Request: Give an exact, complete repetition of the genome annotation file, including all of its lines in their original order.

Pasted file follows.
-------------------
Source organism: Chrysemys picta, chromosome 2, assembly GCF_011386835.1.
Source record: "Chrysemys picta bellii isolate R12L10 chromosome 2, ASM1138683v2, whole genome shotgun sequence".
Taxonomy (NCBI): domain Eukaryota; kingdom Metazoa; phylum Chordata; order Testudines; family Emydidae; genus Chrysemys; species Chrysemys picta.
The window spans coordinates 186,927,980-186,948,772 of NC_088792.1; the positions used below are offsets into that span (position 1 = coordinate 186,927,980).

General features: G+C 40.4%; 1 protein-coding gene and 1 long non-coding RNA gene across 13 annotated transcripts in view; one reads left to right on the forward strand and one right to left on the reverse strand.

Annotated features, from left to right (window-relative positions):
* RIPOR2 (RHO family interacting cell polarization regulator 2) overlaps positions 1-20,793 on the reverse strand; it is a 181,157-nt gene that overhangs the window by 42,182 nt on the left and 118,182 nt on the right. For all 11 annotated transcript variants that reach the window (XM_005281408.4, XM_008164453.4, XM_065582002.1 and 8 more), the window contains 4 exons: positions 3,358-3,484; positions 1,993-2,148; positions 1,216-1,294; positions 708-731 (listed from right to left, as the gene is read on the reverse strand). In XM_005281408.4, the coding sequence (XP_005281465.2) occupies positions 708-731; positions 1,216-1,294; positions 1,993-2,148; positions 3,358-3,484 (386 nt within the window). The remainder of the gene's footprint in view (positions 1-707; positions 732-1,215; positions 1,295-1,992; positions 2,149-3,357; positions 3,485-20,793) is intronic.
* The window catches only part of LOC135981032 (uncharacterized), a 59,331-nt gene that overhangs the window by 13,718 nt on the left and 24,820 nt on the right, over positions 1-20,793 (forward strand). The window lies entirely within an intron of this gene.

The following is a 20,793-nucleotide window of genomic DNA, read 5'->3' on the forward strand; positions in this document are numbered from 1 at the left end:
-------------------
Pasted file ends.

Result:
Source organism: Chrysemys picta, chromosome 2, assembly GCF_011386835.1.
Source record: "Chrysemys picta bellii isolate R12L10 chromosome 2, ASM1138683v2, whole genome shotgun sequence".
Taxonomy (NCBI): domain Eukaryota; kingdom Metazoa; phylum Chordata; order Testudines; family Emydidae; genus Chrysemys; species Chrysemys picta.
The window spans coordinates 186,927,980-186,948,772 of NC_088792.1; the positions used below are offsets into that span (position 1 = coordinate 186,927,980).

General features: G+C 40.4%; 1 protein-coding gene and 1 long non-coding RNA gene across 13 annotated transcripts in view; one reads left to right on the forward strand and one right to left on the reverse strand.

Annotated features, from left to right (window-relative positions):
* RIPOR2 (RHO family interacting cell polarization regulator 2) overlaps positions 1-20,793 on the reverse strand; it is a 181,157-nt gene that overhangs the window by 42,182 nt on the left and 118,182 nt on the right. For all 11 annotated transcript variants that reach the window (XM_005281408.4, XM_008164453.4, XM_065582002.1 and 8 more), the window contains 4 exons: positions 3,358-3,484; positions 1,993-2,148; positions 1,216-1,294; positions 708-731 (listed from right to left, as the gene is read on the reverse strand). In XM_005281408.4, the coding sequence (XP_005281465.2) occupies positions 708-731; positions 1,216-1,294; positions 1,993-2,148; positions 3,358-3,484 (386 nt within the window). The remainder of the gene's footprint in view (positions 1-707; positions 732-1,215; positions 1,295-1,992; positions 2,149-3,357; positions 3,485-20,793) is intronic.
* The window catches only part of LOC135981032 (uncharacterized), a 59,331-nt gene that overhangs the window by 13,718 nt on the left and 24,820 nt on the right, over positions 1-20,793 (forward strand). The window lies entirely within an intron of this gene.

The following is a 20,793-nucleotide window of genomic DNA, read 5'->3' on the forward strand; positions in this document are numbered from 1 at the left end: